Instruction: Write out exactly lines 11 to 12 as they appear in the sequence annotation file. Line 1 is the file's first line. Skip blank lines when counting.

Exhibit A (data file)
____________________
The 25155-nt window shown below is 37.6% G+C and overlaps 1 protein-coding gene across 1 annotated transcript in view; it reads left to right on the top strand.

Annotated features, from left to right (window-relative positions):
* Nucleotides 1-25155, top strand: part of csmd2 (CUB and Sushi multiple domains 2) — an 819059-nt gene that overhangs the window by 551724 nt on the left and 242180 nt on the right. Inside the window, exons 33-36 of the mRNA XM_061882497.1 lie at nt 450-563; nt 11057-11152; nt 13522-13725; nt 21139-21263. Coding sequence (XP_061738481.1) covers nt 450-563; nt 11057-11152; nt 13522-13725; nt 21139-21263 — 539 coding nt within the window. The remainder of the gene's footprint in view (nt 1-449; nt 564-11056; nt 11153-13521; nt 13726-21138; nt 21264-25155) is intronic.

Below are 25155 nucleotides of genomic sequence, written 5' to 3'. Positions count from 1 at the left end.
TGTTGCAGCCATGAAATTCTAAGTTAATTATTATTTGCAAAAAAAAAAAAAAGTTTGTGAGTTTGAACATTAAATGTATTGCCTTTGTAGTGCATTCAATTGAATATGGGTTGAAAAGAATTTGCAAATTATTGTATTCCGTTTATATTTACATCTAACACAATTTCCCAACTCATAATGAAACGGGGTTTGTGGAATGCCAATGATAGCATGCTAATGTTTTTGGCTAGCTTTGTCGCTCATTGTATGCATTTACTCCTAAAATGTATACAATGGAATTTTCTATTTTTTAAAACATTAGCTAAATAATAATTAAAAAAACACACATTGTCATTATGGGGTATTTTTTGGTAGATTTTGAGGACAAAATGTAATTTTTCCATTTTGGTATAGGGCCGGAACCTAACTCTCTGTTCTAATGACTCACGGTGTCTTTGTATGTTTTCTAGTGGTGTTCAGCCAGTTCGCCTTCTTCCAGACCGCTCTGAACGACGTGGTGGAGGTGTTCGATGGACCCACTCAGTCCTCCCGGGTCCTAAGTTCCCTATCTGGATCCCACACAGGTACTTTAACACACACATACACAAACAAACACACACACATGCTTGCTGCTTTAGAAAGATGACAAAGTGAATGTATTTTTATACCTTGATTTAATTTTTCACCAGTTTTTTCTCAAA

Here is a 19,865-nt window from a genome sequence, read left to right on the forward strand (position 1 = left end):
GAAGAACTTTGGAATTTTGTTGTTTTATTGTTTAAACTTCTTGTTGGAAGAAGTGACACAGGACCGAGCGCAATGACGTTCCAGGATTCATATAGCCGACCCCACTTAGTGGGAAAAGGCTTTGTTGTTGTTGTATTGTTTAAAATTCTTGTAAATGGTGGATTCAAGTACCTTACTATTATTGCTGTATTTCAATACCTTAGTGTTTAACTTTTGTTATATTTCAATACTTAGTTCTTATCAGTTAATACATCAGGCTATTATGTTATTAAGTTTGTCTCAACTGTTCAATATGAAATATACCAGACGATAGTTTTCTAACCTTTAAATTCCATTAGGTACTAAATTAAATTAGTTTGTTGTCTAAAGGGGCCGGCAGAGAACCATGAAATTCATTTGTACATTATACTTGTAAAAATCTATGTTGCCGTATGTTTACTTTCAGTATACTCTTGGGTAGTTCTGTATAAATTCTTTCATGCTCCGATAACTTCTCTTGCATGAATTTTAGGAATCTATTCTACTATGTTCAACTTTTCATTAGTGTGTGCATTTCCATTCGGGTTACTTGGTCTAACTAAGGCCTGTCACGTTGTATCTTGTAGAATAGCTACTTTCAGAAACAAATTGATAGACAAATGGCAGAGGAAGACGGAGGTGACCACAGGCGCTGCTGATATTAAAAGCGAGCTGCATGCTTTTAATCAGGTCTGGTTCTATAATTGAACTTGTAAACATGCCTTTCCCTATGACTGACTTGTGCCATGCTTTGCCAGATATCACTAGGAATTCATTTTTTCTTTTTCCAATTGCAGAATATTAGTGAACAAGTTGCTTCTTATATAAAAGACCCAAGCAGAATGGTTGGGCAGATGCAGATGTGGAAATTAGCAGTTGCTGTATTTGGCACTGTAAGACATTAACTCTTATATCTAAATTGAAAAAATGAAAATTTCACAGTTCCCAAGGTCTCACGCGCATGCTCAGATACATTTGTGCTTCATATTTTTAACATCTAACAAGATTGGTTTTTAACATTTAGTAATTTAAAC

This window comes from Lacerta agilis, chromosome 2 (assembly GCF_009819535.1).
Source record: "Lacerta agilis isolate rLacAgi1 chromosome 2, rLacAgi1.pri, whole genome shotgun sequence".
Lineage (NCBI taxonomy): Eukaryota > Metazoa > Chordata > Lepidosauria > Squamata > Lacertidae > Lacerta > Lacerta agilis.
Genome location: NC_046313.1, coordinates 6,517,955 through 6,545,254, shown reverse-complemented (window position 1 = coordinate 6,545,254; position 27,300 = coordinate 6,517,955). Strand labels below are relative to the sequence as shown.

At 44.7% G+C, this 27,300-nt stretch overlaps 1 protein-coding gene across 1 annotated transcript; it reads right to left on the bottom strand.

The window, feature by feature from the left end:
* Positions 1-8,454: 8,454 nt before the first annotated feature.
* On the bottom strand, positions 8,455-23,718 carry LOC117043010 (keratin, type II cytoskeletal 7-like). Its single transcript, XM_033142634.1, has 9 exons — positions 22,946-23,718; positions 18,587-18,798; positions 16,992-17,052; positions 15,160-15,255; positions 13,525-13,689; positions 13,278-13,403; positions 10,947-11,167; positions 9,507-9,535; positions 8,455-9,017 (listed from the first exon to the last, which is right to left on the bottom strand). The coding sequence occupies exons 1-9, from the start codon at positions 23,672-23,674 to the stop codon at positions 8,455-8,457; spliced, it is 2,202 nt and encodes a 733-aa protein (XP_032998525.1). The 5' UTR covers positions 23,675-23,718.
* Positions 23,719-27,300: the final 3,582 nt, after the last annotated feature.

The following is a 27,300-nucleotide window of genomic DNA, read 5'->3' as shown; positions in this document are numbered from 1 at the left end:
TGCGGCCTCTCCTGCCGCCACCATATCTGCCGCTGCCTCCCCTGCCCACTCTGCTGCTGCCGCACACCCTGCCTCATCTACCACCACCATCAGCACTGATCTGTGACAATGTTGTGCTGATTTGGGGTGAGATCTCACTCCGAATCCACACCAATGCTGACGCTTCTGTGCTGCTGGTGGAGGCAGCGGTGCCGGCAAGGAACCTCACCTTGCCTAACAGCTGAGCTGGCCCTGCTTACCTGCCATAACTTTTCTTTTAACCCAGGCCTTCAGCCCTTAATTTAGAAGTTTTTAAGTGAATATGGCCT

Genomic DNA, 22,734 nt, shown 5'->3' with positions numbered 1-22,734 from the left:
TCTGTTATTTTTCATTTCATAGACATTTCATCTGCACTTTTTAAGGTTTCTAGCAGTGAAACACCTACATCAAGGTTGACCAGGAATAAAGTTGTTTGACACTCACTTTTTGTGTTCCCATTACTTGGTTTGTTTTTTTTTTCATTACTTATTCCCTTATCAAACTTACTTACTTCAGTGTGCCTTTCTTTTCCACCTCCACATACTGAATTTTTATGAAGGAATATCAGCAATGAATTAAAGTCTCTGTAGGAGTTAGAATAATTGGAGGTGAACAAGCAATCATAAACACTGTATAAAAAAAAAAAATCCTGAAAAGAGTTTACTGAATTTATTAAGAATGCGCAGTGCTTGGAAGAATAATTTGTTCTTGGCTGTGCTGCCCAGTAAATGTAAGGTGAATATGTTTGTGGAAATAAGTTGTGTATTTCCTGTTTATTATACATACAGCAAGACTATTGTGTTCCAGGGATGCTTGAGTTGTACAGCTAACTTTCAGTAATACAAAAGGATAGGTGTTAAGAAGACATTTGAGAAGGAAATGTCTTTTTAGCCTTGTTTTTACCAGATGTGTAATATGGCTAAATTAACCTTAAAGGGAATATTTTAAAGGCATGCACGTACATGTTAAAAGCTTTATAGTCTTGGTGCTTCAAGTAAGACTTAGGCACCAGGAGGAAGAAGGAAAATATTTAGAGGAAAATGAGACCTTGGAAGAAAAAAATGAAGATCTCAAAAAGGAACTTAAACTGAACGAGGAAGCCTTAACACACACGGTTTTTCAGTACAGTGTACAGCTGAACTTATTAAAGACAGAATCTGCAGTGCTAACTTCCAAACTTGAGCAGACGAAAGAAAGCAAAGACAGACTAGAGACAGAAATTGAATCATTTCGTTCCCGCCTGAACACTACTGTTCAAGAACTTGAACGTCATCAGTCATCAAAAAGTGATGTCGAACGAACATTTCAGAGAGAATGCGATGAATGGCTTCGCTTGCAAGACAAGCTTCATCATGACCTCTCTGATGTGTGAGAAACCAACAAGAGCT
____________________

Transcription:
Genome location: NC_046313.1, coordinates 6,517,955 through 6,545,254, shown reverse-complemented (window position 1 = coordinate 6,545,254; position 27,300 = coordinate 6,517,955). Strand labels below are relative to the sequence as shown.

At 44.7% G+C, this 27,300-nt stretch overlaps 1 protein-coding gene across 1 annotated transcript; it reads right to left on the bottom strand.